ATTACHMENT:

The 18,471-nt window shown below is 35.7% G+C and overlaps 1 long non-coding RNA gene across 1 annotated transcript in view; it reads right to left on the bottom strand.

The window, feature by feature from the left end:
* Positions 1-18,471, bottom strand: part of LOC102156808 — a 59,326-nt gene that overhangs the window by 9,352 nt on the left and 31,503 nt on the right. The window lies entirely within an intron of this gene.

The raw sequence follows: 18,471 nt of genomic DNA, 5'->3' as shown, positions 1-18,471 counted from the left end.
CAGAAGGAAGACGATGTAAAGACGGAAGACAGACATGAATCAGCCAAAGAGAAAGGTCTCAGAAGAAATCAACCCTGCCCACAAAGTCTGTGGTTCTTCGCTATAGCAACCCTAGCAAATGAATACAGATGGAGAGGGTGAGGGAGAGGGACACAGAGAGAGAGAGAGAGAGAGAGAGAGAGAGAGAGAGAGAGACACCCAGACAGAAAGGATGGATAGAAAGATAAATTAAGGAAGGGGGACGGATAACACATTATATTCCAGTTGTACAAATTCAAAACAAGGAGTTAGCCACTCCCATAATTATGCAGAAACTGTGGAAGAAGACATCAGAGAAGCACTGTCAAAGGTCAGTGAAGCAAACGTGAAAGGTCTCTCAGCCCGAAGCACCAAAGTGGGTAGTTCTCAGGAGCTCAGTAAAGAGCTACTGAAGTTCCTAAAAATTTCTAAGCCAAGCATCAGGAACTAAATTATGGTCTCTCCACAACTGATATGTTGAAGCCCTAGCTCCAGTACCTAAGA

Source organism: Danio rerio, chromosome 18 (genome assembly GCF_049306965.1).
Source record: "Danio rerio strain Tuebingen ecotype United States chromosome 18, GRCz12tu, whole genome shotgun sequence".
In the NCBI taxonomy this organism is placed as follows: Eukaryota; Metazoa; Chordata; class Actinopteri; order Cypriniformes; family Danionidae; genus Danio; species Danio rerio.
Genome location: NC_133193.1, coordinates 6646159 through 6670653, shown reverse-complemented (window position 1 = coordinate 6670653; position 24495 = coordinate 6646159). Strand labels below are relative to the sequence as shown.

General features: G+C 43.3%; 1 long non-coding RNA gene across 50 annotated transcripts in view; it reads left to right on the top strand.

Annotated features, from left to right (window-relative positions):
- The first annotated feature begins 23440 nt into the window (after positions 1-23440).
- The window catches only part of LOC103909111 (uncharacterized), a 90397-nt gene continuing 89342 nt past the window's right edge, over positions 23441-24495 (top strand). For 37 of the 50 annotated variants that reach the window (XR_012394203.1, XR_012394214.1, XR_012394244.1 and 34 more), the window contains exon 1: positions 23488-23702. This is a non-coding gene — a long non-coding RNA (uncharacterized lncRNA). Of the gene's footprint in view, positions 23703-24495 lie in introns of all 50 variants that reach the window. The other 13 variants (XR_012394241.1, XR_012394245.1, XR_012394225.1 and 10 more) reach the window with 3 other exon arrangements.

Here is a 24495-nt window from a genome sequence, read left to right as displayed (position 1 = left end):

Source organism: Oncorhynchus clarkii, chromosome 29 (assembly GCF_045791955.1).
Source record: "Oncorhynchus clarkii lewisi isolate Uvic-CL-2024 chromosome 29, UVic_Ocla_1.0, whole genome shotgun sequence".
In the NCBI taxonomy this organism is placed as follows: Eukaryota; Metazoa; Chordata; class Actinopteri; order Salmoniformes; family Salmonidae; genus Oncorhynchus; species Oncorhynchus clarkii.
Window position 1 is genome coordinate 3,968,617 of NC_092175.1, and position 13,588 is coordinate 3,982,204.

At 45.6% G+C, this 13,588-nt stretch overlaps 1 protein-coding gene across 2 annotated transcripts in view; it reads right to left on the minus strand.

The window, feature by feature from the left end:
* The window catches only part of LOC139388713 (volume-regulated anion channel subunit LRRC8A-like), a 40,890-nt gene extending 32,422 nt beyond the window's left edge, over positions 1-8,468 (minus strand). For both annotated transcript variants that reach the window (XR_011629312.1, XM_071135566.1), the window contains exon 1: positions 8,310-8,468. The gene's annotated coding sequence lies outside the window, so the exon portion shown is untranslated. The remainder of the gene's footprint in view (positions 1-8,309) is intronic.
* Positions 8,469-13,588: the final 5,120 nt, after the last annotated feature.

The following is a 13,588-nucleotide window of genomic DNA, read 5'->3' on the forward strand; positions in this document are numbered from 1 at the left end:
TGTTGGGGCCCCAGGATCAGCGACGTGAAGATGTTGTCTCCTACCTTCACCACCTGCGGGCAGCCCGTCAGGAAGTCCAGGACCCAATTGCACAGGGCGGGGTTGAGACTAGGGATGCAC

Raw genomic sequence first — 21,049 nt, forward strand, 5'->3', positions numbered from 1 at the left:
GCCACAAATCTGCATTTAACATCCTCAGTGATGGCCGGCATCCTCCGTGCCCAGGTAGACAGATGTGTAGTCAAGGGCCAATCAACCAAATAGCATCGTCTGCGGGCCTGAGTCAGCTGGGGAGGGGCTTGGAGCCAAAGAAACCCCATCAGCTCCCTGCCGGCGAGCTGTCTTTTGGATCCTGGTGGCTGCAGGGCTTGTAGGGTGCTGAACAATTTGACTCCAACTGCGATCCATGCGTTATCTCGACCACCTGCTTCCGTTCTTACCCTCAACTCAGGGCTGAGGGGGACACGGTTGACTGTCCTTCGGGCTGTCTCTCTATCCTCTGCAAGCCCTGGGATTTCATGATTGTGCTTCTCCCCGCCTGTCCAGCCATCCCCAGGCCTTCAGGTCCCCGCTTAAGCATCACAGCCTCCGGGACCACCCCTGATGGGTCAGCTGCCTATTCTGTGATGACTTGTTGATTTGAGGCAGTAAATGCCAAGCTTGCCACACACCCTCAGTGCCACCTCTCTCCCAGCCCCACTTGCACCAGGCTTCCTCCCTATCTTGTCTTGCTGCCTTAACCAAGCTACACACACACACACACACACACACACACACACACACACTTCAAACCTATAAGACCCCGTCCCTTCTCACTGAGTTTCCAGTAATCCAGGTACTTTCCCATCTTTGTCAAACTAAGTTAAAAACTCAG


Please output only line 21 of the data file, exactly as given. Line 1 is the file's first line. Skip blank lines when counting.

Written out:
* The window catches only part of LOC139388713 (volume-regulated anion channel subunit LRRC8A-like), a 40,890-nt gene extending 32,422 nt beyond the window's left edge, over positions 1-8,468 (minus strand). For both annotated transcript variants that reach the window (XR_011629312.1, XM_071135566.1), the window contains exon 1: positions 8,310-8,468. The gene's annotated coding sequence lies outside the window, so the exon portion shown is untranslated. The remainder of the gene's footprint in view (positions 1-8,309) is intronic.